The advent of artificial intelligence (AI) means a radical rethink of HRM policy

Guido Heezen

A global survey by PwC of more than ten thousand people reveals that 37% of the world’s population is worried about automation putting jobs at risk. And they are right to be concerned.

The advent of artificial intelligence (AI) means a radical rethink of HRM policy

British researchers Frey and Osborne from the University of Oxford were already predicting back in 2013 that 47% of all jobs in the US would be handled by computers by 2033. In 2014, researchers at Deloitte investigated how this prediction would affect the Netherlands and concluded that between two and three million jobs would disappear from the Dutch labor market by 2030.

In 2018, the World Economic Forum (WEF) didn’t pull any punches either: Its report The Future of Jobs states that the percentage of task hours carried out globally by machines will rise from 29% to 42% between 2018 and 2022. And a recent PwC report about the “future of work” states that some sectors and roles, possibly entire occupations, will disappear completely.

Automation to create new jobs

It’s definitely not all bad news, however. Although the WEF believes that some 75 million jobs worldwide will vanish between 2018 and 2022 as a result of automation, a total of 133 million new roles will be created in the same period — jobs that stem purely from automation. These roles are at the interface between humans, machines and algorithms; from data analysts, AI developers and process automation specialists to information security experts and human-machine interaction developers.

This trend is in line with historical figures. In 2017, McKinsey calculated that between 100,000 and 120,000 jobs were lost every year between 1999 and 2010 in nine European countries that were leading the way in ICT development (including the Netherlands), but that 200,000 jobs were also gained. It’s no coincidence that there is still a shortage of skilled labor on the job market.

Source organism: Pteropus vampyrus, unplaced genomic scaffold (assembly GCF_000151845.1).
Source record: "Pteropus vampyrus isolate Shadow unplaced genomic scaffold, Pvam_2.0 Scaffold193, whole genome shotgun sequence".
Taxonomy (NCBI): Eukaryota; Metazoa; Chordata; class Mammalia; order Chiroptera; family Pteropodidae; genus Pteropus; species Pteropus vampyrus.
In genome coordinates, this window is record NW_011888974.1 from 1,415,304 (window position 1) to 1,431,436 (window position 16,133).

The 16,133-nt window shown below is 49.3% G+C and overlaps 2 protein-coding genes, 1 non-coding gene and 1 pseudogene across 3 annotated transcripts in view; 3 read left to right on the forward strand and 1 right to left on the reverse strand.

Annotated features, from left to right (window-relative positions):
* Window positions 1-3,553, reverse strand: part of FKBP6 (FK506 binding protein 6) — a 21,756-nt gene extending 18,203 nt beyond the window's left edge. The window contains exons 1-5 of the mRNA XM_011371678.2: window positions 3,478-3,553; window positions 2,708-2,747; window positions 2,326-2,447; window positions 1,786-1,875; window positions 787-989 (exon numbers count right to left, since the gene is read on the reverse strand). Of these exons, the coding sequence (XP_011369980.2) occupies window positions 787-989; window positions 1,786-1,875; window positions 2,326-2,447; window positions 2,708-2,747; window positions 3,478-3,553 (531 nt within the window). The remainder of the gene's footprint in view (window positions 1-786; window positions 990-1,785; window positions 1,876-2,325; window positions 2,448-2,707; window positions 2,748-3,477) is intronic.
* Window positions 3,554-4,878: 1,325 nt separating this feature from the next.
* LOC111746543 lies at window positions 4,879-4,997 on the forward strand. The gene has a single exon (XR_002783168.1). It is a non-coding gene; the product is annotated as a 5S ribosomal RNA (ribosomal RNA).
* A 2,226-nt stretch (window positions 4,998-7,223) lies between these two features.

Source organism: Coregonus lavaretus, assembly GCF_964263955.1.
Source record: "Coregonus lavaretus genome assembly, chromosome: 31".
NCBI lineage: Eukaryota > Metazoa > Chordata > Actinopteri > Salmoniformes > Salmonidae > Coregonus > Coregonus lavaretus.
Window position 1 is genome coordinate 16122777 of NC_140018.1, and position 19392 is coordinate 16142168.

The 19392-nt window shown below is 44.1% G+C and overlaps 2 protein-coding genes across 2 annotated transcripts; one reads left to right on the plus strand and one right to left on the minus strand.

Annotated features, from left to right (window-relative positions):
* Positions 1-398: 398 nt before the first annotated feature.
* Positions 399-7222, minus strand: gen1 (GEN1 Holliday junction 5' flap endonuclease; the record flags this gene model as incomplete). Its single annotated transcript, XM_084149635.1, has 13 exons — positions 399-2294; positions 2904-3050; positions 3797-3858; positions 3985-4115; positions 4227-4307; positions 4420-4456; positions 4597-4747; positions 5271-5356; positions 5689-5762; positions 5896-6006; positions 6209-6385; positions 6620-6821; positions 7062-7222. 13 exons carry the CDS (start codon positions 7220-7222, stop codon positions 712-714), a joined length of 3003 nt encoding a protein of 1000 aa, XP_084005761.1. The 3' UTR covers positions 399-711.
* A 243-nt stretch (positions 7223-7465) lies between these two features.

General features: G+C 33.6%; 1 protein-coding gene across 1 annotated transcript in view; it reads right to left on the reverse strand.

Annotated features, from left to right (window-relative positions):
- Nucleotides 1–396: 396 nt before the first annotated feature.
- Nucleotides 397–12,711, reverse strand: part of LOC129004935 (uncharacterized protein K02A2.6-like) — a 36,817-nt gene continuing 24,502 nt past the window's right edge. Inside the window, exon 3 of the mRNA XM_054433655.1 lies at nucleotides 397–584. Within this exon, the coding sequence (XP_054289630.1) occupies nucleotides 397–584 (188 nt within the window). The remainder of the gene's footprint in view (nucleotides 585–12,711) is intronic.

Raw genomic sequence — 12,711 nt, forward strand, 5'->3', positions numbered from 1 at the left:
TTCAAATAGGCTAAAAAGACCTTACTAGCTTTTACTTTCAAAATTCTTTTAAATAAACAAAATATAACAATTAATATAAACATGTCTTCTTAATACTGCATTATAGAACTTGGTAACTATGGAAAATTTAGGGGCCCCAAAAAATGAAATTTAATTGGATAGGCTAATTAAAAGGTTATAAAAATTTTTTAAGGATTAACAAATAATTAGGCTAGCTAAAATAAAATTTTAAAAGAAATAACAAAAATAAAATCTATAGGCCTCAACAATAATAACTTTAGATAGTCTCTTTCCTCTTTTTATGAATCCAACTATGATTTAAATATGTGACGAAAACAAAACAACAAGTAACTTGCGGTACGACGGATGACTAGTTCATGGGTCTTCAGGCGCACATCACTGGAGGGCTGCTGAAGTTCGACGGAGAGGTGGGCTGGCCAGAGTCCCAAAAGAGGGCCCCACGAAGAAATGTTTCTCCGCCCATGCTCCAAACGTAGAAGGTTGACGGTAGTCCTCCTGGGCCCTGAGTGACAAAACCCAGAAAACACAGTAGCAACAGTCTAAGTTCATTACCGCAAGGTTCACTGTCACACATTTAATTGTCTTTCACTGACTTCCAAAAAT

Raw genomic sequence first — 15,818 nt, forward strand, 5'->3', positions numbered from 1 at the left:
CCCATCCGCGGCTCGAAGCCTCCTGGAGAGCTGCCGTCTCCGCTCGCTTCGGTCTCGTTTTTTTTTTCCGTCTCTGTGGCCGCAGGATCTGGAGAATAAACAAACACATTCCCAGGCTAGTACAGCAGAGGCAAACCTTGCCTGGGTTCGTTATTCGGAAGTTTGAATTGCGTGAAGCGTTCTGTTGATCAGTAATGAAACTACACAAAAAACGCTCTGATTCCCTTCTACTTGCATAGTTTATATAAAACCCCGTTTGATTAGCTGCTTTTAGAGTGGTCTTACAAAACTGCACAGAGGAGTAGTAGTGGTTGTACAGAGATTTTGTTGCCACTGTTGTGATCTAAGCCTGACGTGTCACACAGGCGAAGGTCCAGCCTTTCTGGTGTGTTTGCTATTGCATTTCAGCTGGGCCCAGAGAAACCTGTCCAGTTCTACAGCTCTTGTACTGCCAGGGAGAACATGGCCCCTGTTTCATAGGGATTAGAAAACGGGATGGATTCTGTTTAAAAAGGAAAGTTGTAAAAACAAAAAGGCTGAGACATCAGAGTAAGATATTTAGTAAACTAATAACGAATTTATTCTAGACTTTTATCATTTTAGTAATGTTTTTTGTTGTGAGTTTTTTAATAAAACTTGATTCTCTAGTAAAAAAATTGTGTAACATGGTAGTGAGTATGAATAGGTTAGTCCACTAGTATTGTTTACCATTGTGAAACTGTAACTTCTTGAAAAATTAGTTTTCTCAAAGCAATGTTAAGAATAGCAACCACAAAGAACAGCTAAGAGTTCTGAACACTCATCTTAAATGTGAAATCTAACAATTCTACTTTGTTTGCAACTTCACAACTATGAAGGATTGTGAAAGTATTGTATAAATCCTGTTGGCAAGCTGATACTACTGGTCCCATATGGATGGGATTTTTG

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More-highly skilled workers are likely to benefit most from this trend, according to the “Effecten van technologisering” (“Effects of technology”) report from SER published in March 2019. The report states that this group is more likely to have jobs that complement innovations in technology, and that new technology requires greater knowledge and therefore offers more opportunities in particular to those with more advanced skillsets.

Creativity and communication skills

Frey and Osborne, too, predict that not everyone will lose their job. They believe that there are two job types that are difficult to “robotize” — those that involve developing new ideas and products, and those that require a high level of social intelligence.

By extension, over the next decade employers will have an even greater need for staff with skills that computers lack: creativity, flexibility, leadership qualities, problem-solving ability and communication skills.

Turning talent management into real skills

As an HRM department, how can you make sure you’re ready for these developments? How will you ensure that you have enough of the right skills in house? “By 2022, no less than 54% of all employees will require significant re- and upskilling,” according to the WEF.

Talent management is therefore essential. “Understand the skills you have in your workforce now (not just the roles your workers currently do) and the gaps to the skills you will need in the future,” states the PwC report quoted previously.

Rewarding willingness to change and agility

Thinking in terms of skills rather than roles can definitely be a very illuminating approach. What are a person’s strong points? And which roles might make even better use of them? This sort of thinking might reveal that someone who has spent the last 20 years working in a technical department is the ideal candidate to retrain as a developer or ICT project manager. More importantly, they may actually be raring to make that change.

Never assume that staff are not agile or open to change; the only way to find out whether that is the case, is to give everyone the same training opportunities. And if you then still need staff who is able to handle change well, you could consider switching as an organization to assessing staff not just on their general role, but also on their willingness to change. This is a good way to show that you value this quality.